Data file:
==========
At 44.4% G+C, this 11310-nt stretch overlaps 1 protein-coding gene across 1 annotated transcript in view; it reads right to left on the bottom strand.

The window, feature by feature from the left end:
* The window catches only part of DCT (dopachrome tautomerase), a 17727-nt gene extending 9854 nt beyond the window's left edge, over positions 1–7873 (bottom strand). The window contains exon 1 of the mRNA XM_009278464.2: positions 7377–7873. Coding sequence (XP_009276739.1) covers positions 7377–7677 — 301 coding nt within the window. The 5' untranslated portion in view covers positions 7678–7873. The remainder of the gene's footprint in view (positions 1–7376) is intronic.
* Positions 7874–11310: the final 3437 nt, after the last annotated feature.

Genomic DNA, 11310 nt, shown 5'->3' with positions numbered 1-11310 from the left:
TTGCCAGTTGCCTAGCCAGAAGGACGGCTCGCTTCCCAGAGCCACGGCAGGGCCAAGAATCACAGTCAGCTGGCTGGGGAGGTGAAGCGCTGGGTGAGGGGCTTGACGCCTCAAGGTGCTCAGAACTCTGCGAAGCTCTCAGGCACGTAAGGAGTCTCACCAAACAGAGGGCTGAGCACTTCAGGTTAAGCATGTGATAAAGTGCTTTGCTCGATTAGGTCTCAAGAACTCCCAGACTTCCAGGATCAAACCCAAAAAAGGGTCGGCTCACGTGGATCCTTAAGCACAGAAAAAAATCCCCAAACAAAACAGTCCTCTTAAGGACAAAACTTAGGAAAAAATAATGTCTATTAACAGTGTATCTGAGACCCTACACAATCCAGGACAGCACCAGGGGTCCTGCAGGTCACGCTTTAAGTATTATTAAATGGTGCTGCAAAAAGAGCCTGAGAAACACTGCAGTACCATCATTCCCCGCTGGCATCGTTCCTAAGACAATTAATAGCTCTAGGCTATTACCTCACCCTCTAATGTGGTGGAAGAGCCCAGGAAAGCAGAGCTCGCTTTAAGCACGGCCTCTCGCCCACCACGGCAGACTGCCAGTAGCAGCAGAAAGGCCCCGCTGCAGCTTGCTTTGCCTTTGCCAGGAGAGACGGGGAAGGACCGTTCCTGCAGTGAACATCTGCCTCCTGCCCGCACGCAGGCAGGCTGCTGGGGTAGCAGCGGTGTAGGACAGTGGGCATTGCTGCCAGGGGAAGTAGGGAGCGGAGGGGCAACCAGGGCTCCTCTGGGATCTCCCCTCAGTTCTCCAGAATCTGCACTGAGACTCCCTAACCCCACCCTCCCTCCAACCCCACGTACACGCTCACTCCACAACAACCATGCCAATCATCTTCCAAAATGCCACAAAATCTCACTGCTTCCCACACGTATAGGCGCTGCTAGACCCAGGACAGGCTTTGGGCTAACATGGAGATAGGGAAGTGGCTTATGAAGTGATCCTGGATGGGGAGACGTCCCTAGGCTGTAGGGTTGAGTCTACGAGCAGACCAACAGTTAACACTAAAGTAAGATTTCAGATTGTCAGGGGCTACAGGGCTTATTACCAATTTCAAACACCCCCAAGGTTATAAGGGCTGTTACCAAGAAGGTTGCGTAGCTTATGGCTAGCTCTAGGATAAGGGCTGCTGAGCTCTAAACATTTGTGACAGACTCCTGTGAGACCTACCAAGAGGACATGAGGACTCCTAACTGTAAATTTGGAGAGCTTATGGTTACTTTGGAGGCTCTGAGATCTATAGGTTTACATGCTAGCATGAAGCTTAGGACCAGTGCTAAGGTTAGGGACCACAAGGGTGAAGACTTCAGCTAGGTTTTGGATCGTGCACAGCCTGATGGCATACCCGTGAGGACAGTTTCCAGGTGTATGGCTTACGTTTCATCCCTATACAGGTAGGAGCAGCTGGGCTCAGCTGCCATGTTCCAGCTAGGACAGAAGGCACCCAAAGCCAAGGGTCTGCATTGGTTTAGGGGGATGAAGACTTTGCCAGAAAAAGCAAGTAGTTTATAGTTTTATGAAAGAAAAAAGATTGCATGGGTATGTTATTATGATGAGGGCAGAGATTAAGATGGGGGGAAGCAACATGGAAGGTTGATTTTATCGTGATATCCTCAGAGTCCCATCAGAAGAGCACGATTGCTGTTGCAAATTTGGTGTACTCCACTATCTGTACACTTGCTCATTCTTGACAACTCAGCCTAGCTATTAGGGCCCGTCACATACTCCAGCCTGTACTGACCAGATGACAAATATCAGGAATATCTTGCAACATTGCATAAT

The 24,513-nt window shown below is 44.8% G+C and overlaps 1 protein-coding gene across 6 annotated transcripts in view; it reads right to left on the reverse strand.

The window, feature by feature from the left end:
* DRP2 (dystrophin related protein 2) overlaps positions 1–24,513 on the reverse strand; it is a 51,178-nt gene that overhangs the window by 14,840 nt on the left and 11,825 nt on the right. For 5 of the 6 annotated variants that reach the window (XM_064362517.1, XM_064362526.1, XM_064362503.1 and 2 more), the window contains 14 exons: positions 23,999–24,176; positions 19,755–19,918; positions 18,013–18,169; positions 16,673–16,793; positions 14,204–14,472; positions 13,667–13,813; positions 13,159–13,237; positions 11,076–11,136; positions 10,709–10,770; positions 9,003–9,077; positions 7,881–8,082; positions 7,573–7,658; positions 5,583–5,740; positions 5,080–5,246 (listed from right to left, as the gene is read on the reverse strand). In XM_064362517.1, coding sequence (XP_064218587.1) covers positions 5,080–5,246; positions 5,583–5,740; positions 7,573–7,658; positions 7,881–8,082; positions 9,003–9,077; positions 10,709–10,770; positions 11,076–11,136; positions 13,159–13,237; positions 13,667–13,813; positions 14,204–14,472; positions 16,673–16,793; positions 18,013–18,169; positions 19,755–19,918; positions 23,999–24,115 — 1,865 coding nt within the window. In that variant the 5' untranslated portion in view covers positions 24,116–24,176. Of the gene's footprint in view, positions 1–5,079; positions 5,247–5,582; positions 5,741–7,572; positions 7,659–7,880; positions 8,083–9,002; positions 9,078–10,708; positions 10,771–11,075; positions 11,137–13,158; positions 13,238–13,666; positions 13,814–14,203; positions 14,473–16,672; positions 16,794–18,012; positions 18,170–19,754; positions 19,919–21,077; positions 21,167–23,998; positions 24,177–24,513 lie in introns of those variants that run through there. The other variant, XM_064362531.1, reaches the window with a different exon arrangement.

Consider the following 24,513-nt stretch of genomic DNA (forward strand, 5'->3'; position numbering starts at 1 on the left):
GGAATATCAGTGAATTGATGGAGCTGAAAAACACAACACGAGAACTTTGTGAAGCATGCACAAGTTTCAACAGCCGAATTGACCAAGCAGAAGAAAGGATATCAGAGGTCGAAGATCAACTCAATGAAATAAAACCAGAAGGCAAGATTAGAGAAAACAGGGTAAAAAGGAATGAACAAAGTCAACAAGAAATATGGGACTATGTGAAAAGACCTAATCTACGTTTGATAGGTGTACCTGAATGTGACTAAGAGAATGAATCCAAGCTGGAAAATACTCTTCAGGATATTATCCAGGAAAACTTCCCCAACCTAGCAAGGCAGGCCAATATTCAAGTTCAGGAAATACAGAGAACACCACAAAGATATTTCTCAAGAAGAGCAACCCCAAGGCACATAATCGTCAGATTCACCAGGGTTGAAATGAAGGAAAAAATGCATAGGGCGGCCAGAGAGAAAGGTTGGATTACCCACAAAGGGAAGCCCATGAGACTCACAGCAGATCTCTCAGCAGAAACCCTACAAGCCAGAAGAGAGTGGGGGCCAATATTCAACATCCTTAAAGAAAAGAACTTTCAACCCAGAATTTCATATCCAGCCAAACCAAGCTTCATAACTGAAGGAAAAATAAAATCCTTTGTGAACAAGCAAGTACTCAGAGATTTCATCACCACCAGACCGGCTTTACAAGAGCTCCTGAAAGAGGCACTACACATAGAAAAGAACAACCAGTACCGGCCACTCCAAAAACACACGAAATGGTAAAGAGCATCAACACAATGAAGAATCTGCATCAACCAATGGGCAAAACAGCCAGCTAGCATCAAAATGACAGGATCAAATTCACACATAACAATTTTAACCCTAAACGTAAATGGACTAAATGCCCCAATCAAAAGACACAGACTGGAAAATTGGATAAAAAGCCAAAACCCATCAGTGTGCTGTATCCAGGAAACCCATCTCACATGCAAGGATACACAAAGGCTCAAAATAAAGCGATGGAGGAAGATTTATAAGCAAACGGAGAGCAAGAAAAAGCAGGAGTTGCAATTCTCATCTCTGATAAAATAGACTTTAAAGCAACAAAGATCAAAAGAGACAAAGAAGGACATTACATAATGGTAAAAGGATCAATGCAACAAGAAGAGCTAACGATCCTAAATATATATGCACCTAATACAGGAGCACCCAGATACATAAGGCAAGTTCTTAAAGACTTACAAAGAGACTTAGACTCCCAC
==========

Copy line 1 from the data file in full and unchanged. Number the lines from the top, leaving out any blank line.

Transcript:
At 44.4% G+C, this 11310-nt stretch overlaps 1 protein-coding gene across 1 annotated transcript in view; it reads right to left on the bottom strand.